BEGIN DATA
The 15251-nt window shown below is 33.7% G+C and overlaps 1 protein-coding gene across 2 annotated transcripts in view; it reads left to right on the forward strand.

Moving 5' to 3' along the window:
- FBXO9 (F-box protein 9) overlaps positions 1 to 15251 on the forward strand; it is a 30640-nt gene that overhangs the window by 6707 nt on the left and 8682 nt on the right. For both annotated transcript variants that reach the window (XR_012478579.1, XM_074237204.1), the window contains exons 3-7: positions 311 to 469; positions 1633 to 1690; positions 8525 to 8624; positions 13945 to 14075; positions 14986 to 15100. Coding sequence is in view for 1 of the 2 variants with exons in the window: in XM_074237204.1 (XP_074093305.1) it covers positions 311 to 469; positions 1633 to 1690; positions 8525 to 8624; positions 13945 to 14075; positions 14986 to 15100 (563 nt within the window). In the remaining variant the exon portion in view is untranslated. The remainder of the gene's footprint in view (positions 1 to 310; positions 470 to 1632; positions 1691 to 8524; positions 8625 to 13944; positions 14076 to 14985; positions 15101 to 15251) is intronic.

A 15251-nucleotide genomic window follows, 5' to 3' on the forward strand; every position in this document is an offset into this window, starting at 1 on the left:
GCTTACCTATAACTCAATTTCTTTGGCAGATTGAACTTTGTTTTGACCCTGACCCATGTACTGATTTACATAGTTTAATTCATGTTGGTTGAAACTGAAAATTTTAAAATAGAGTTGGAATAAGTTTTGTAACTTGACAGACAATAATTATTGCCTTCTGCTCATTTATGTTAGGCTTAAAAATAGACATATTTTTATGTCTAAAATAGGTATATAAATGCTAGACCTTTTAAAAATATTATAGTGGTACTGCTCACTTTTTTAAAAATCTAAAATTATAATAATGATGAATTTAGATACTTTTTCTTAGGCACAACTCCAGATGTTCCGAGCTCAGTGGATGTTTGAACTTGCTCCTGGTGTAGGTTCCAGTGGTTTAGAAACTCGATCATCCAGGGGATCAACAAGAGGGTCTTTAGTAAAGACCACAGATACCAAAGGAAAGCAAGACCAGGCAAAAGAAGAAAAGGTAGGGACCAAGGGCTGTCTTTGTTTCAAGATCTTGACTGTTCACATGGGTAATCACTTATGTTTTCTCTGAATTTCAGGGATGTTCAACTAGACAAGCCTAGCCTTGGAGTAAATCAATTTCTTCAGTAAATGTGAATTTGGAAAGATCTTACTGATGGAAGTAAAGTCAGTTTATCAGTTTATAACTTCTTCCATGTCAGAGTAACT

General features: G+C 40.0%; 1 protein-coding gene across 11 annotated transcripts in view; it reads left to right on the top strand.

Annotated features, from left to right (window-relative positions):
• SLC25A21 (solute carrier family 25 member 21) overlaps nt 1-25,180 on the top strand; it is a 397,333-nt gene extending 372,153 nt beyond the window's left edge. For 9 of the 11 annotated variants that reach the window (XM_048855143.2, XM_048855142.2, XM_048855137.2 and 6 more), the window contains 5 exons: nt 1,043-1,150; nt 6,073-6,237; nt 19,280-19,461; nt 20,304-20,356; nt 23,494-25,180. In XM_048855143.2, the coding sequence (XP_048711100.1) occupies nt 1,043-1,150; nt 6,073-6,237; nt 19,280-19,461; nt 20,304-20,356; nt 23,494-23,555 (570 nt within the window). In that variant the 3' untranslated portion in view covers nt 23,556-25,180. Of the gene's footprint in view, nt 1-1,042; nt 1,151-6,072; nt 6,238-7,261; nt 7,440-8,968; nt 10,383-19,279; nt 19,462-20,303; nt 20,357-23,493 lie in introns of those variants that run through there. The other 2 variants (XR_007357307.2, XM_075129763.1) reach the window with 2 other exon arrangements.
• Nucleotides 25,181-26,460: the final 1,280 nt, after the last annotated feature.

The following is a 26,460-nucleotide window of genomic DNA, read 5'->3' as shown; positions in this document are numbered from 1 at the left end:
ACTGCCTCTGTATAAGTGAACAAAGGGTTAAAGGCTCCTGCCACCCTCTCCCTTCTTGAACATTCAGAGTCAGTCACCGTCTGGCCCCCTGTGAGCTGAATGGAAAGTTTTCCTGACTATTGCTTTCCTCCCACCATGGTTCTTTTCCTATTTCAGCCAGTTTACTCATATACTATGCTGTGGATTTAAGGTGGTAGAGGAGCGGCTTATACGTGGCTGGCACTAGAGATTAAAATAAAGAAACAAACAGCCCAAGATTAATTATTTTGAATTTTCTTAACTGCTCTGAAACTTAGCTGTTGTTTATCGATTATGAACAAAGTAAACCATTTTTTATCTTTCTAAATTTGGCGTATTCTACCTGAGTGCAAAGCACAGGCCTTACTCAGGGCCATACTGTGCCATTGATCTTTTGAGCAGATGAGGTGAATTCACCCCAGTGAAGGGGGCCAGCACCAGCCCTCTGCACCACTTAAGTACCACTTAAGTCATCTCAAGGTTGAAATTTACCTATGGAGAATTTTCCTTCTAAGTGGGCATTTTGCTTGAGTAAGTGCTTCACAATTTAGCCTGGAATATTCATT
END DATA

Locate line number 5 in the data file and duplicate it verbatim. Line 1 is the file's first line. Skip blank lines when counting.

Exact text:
GCTTACCTATAACTCAATTTCTTTGGCAGATTGAACTTTGTTTTGACCCTGACCCATGTACTGATTTACATAGTTTAATTCATGTTGGTTGAAACTGAAAATTTTAAAATAGAGTTGGAATAAGTTTTGTAACTTGACAGACAATAATTATTGCCTTCTGCTCATTTATGTTAGGCTTAAAAATAGACATATTTTTATGTCTAAAATAGGTATATAAATGCTAGACCTTTTAAAAATATTATAGTGGTACTGCTCACTTTTTTAAAAATCTAAAATTATAATAATGATGAATTTAGATACTTTTTCTTAGGCACAACTCCAGATGTTCCGAGCTCAGTGGATGTTTGAACTTGCTCCTGGTGTAGGTTCCAGTGGTTTAGAAACTCGATCATCCAGGGGATCAACAAGAGGGTCTTTAGTAAAGACCACAGATACCAAAGGAAAGCAAGACCAGGCAAAAGAAGAAAAGGTAGGGACCAAGGGCTGTCTTTGTTTCAAGATCTTGACTGTTCACATGGGTAATCACTTATGTTTTCTCTGAATTTCAGGGATGTTCAACTAGACAAGCCTAGCCTTGGAGTAAATCAATTTCTTCAGTAAATGTGAATTTGGAAAGATCTTACTGATGGAAGTAAAGTCAGTTTATCAGTTTATAACTTCTTCCATGTCAGAGTAACT